By Emma Trill on 15 February 2019
A big influence on the dishes served up in Turkey today came from Ottoman cuisine from the Ottoman Empire (14th – 20th Century), inheriting flavours from Turkey, Greece, the Balkans and parts of the Caucasus and the Middle East. And it was this collection of flavours and cooking techniques which gives us the Turkish cuisine we all enjoy today.
Turkey is a beautiful country; it’s steeped in history, and full of amazing sights to discover, you can read more about it here. There are plenty of places to sit and have a meal whilst taking in the stunning view that lies in front. Depending on where you are in the country will depend on the favoured flavours and accompaniments which come with the dishes. In the Black Sea region in the North, you’ll find that fish is used more frequently, in the southeast, kebabs and mezes are more popular, and the west use olive oil as their cooking oil of choice, due to the olive trees which grow there.
The majority of Turkish dishes are predominantly based around vegetables, with meat being added as and when, depending on the individuals tastes. But does this mean that Turkish cuisine is healthy? When cooking stews, preparing salads, and introducing low fat cheeses like goats’ cheese, it’s easy to maintain a healthy, balanced diet. But like with most foods, you can over indulge. Turkey is well known for its sweet treats, and if you inherit a love for the sweet syrup filled pastries and gain a love for all things Turkish delight, then it may not be quite as good for you!
But what Turkish food is the best to try? We’ve picked out some of our favourite dishes which we think are good options if you’re visiting Turkey and want to try out the local food.
This is the kind of dish that you may look across to someone eating in a restaurant on a table near you, and you may well experience some kind of food envy. Manti may look like a bowl of ravioli, but it is in fact meat filled dumplings, served with yoghurt or butter and accompanied by spices.
The meat usually filled in the dumplings is lamb or ground beef, then the parcels are boiled, steamed or sometimes fried. A popular vegetarian option includes pumpkin, or a mixture of a leafy vegetable, mixed with potato and onions. Recipe here.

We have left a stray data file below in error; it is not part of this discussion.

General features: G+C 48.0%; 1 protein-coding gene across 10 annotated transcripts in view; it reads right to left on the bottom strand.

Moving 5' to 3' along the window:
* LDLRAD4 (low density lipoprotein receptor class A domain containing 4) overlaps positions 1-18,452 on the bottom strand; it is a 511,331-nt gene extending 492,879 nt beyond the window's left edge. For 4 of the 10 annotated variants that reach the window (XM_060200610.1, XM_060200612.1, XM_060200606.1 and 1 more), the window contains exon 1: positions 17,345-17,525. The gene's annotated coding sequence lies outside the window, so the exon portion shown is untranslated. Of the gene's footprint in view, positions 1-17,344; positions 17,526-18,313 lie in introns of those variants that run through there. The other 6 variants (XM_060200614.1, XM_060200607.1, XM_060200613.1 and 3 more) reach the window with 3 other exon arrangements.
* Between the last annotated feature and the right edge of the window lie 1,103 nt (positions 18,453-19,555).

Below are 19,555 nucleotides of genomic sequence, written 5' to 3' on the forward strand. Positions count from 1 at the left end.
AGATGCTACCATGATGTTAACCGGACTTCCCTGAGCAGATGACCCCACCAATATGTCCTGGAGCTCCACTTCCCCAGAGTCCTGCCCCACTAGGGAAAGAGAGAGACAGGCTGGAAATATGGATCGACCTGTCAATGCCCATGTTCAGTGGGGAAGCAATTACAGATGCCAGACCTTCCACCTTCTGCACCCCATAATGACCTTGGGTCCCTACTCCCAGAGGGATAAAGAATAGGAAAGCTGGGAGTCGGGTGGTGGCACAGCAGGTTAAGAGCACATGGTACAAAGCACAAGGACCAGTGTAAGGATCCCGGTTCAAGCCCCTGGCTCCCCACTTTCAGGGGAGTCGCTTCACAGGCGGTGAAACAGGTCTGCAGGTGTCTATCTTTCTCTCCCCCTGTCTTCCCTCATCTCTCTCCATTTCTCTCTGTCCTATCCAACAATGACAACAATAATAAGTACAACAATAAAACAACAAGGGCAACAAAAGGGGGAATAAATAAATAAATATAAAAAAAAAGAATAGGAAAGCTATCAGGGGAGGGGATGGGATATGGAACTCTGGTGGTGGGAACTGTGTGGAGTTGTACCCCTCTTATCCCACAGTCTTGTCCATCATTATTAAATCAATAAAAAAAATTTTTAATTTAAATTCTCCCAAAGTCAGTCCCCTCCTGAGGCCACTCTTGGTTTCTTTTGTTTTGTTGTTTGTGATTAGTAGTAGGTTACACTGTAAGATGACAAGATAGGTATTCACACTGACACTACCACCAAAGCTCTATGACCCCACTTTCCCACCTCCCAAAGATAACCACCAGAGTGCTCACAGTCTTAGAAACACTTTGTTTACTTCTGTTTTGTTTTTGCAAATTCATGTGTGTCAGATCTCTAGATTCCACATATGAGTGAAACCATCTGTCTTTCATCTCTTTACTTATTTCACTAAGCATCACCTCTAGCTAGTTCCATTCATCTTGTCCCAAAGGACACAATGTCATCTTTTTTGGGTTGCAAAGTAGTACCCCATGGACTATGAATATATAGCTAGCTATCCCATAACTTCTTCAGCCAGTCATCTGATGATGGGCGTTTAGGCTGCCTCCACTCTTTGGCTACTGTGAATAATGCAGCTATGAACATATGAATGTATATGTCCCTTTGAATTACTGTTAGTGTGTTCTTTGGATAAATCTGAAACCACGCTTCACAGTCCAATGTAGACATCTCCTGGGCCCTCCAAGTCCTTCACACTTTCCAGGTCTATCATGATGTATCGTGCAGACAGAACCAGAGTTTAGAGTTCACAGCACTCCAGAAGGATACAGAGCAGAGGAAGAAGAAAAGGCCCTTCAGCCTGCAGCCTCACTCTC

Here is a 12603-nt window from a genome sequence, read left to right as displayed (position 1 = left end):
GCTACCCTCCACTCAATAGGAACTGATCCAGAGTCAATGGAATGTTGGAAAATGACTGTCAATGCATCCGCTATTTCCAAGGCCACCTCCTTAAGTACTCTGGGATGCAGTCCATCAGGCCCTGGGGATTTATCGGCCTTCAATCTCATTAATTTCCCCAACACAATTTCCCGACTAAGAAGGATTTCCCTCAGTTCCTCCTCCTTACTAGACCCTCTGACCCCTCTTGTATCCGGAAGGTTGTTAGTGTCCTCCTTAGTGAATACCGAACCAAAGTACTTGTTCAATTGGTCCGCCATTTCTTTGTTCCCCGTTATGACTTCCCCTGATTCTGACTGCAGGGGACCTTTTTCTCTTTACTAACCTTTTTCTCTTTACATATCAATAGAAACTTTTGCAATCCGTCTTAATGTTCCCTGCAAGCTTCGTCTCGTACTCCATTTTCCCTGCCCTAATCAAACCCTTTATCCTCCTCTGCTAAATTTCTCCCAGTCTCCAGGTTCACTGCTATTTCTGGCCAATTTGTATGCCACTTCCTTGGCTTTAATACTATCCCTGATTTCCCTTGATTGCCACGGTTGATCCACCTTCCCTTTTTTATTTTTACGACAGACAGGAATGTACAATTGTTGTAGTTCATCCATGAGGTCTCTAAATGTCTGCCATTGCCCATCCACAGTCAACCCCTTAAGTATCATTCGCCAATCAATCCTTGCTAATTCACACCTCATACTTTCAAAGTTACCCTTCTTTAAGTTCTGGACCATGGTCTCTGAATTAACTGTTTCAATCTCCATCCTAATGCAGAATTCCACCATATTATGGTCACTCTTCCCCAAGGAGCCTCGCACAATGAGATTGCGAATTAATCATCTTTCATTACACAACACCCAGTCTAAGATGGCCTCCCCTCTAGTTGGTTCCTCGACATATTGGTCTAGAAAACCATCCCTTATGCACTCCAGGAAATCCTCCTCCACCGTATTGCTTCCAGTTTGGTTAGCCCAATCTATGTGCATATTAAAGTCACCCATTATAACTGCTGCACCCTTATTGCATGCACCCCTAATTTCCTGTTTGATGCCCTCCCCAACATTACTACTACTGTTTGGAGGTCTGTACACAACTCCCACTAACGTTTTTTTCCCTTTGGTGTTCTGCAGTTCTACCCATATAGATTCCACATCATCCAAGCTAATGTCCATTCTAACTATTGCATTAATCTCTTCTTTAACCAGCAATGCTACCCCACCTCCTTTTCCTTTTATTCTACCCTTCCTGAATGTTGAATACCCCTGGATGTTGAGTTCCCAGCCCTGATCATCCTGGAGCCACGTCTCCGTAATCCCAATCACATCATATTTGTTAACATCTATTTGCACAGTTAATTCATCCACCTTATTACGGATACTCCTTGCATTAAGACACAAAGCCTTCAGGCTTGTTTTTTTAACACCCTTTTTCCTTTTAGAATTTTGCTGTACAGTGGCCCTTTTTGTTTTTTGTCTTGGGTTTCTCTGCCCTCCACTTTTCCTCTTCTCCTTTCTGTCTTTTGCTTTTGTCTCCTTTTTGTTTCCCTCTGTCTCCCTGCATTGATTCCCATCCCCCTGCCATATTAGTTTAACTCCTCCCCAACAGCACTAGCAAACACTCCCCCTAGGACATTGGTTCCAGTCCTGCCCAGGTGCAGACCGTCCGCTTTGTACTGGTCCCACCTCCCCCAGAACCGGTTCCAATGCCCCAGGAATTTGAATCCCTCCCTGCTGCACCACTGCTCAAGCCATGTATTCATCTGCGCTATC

The Turkish take of a pizza, a Lahmacun is the perfect snacking dish, and is sold by many street vendors due to its ease of cooking, and popularity. The dough is topped with minced meat (again, lamb and beef are the most common meats), mixed vegetables, herbs and spices, and is then baked.
The main difference between a Turkish pizza, and a pizza we’re all used to seeing, is the lack of cheese, and its base isn’t as doughy as a pizza (unless you’re a thin and crispy lover!). You can eat a lahmacun however you want really, but you’ll mostly see people who are on the go folding them to make it easier to eat, but they’re also an excellent tear and share snack. Recipe here.
You just knew we would bring up Baklava! Who can resist the sweet, sticky little slices of happiness? Okay, I know a few people, but if you’re a fan of sweet over savoury, and like nuts, then you must try baklava!
Layers of filo pastry are built up over a nutty filling, and stuck together with honey or syrup. Some have crushed pistachios sprinkled on top, just because! You can get different types of baklava and the nut filling ranges from pistachios, walnuts, hazelnuts (Black Sea region) or almonds (Aegean region). You can also get a lighter version in which the syrup is subbed out for milk and is known as Sutlu Nuriye. Recipe here.
One of the more common types of Börek, Su Böreği (Water Börek) can be described as a cross between lasagne and a pastry. Again, it’s layered and is usually filled with a mixture of cheese and parsley. The dough layers and filling is usually put together in a deep dish, with a mixture of water, eggs, olive oil and milk (or just water, depending on how you like it) poured on top to make the dough soft and juicy. Don’t boil the final layer, and add melted butter to the top before baking to make it crispy.
The outcome? A less juicy kind of lasagne, but it doesn’t mean that it’s not tasty! The dish is cut into squares and served as single portions, which means it’s a great snack, but is also very moreish! Recipe here.
Honorable Mention – Döner:
How could we write a blog about Turkish cuisine, and not mention the king! Slow cooked on a vertical rotisserie, you can choose from lamb, beef or chicken to be added to your warm pocket of pitta bread. Drooling yet?
It’s not the same as just popping to your local chippy and getting a doner – the vertical rotisserie was invented during the Ottoman Empire in the mid-19th century, but wasn’t popularized until around a century later. It made its way across Europe to Berlin in the early 1970’s, so Turkey had been perfecting the dish (vertically) for over a century before everyone else cottoned on!
It can be served in many different ways in Turkey to what we are used to getting in England. It can be just the meat on a plate, with some roasted veg on the side (Porsiyon), the meat can be served over pilaf rice (Pilavüstü), it can also been served on top of a thin pitta with pepper or tomato sauce (İskender) and many more mouth-watering ways! No recipe needed!